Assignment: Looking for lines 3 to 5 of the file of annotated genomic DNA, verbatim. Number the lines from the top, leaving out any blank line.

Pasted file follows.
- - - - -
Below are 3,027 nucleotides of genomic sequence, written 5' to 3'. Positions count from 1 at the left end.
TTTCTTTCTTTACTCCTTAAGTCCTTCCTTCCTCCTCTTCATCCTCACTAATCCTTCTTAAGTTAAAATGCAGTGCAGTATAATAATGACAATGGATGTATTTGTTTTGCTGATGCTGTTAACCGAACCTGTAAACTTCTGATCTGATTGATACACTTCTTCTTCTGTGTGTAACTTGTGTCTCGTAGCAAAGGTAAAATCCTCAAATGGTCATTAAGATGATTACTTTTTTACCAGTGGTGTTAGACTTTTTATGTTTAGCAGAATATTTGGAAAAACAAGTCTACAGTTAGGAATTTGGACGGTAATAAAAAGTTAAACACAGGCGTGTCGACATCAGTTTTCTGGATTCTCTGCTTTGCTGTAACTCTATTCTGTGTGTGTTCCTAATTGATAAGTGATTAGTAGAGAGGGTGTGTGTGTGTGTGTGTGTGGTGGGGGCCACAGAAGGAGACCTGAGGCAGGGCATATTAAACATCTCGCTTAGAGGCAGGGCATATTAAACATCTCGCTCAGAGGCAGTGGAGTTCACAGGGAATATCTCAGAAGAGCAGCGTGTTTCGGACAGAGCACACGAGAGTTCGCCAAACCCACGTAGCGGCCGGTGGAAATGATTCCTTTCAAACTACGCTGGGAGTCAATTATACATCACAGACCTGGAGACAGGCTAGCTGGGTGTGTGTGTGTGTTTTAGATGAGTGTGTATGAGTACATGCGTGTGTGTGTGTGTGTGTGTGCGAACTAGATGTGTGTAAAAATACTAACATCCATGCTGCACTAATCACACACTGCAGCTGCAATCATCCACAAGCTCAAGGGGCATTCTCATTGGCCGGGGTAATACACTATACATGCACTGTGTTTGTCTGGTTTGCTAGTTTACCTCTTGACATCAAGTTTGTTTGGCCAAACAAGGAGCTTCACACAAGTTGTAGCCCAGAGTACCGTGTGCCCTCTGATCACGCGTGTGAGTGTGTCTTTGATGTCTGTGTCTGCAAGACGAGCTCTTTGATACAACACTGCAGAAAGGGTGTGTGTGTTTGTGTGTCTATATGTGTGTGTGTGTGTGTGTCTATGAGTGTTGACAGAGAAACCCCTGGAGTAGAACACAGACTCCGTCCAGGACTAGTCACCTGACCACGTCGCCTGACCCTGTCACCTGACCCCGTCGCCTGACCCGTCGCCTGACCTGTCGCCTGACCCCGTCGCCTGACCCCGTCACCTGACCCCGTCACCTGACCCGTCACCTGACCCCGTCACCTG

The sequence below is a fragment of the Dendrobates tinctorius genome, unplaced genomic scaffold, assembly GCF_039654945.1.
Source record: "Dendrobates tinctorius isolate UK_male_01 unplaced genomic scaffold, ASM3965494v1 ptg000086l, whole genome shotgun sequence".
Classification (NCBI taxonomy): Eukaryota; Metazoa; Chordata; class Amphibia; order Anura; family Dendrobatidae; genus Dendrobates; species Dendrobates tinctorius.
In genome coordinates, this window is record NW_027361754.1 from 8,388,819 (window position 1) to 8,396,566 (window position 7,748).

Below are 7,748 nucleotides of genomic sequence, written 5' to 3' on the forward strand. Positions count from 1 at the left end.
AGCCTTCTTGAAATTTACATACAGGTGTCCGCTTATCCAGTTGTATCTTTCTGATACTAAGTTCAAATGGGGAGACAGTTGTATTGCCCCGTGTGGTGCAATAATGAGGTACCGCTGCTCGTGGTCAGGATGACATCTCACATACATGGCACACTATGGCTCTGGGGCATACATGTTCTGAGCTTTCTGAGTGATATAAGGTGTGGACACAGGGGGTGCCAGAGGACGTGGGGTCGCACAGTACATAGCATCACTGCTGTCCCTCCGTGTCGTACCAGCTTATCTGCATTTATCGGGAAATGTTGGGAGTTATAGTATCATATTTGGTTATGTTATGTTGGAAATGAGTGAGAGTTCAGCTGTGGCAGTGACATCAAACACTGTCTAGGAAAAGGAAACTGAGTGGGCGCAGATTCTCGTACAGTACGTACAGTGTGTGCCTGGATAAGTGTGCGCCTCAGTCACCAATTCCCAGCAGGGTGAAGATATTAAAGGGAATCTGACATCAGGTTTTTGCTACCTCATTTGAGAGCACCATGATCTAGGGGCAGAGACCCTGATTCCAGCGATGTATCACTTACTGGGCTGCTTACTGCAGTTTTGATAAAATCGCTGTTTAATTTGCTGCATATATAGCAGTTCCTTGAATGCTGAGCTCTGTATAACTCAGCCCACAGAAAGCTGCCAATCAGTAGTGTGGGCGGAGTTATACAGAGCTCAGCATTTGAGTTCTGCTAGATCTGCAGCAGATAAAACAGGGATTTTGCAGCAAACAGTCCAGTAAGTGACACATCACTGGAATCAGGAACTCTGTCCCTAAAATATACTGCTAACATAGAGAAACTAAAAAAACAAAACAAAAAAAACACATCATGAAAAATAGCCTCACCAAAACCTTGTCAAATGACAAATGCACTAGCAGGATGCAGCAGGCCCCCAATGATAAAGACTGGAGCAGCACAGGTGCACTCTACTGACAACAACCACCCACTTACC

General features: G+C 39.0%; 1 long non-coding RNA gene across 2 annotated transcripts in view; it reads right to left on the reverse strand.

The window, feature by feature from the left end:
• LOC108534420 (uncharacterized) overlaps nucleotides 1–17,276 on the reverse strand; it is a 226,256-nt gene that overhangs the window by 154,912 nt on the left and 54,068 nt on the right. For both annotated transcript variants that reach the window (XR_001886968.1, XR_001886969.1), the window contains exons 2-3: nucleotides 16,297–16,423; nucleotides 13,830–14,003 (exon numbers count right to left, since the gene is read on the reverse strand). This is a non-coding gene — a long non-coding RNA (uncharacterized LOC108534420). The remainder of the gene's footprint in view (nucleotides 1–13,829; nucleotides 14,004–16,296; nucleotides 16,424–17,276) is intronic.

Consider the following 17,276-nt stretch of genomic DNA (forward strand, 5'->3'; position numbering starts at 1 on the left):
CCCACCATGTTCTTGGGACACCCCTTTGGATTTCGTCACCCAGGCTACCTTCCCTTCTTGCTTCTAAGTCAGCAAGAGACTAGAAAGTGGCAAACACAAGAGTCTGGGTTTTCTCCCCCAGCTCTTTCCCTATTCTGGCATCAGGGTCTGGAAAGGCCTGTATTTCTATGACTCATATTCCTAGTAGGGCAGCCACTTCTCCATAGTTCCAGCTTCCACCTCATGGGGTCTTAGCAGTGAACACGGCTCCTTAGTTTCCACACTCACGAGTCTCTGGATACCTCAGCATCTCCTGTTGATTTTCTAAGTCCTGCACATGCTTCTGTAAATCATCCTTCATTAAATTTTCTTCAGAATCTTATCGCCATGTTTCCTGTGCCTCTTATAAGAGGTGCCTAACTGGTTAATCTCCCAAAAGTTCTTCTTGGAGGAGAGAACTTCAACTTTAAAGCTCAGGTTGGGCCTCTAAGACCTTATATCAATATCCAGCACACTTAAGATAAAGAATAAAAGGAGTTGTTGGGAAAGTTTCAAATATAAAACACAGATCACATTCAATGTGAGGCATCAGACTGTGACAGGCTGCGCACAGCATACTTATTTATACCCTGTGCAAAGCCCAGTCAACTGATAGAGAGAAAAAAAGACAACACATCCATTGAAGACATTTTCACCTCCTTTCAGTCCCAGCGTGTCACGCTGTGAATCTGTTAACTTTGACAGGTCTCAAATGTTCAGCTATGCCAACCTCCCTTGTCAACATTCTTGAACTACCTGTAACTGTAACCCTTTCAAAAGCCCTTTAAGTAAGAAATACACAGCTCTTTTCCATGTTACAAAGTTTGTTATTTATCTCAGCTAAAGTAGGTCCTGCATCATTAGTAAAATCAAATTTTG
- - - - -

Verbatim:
The sequence below is a fragment of the Dendrobates tinctorius genome, unplaced genomic scaffold, assembly GCF_039654945.1.
Source record: "Dendrobates tinctorius isolate UK_male_01 unplaced genomic scaffold, ASM3965494v1 ptg000086l, whole genome shotgun sequence".
Classification (NCBI taxonomy): Eukaryota; Metazoa; Chordata; class Amphibia; order Anura; family Dendrobatidae; genus Dendrobates; species Dendrobates tinctorius.